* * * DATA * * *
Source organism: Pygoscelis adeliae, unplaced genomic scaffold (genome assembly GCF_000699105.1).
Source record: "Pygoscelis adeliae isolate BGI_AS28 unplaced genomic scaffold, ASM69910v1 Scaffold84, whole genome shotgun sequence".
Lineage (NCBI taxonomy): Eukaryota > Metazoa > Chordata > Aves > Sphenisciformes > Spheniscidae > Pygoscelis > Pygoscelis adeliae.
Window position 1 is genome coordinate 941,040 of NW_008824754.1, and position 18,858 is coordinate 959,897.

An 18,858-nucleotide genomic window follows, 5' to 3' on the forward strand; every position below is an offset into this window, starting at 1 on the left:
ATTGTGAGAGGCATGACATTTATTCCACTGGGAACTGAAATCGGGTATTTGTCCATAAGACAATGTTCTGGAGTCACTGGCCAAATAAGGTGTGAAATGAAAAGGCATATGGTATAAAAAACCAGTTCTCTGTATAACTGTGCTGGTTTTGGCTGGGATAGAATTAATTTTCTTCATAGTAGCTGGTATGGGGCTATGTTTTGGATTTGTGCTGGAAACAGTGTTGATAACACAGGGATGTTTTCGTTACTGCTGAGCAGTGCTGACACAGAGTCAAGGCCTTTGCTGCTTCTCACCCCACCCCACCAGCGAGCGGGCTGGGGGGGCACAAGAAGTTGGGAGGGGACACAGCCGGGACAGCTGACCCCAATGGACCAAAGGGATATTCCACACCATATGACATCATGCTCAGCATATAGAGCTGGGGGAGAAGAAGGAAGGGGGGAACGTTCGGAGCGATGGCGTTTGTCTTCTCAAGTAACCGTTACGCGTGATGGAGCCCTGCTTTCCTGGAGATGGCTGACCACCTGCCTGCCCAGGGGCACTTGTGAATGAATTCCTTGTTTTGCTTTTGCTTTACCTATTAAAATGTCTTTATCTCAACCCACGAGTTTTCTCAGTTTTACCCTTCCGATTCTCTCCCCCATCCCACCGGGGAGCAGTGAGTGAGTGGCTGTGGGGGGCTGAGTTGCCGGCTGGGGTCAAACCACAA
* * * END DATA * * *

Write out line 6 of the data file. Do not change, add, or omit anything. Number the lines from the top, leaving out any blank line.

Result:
ATTGTGAGAGGCATGACATTTATTCCACTGGGAACTGAAATCGGGTATTTGTCCATAAGACAATGTTCTGGAGTCACTGGCCAAATAAGGTGTGAAATGAAAAGGCATATGGTATAAAAAACCAGTTCTCTGTATAACTGTGCTGGTTTTGGCTGGGATAGAATTAATTTTCTTCATAGTAGCTGGTATGGGGCTATGTTTTGGATTTGTGCTGGAAACAGTGTTGATAACACAGGGATGTTTTCGTTACTGCTGAGCAGTGCTGACACAGAGTCAAGGCCTTTGCTGCTTCTCACCCCACCCCACCAGCGAGCGGGCTGGGGGGGCACAAGAAGTTGGGAGGGGACACAGCCGGGACAGCTGACCCCAATGGACCAAAGGGATATTCCACACCATATGACATCATGCTCAGCATATAGAGCTGGGGGAGAAGAAGGAAGGGGGGAACGTTCGGAGCGATGGCGTTTGTCTTCTCAAGTAACCGTTACGCGTGATGGAGCCCTGCTTTCCTGGAGATGGCTGACCACCTGCCTGCCCAGGGGCACTTGTGAATGAATTCCTTGTTTTGCTTTTGCTTTACCTATTAAAATGTCTTTATCTCAACCCACGAGTTTTCTCAGTTTTACCCTTCCGATTCTCTCCCCCATCCCACCGGGGAGCAGTGAGTGAGTGGCTGTGGGGGGCTGAGTTGCCGGCTGGGGTCAAACCACAA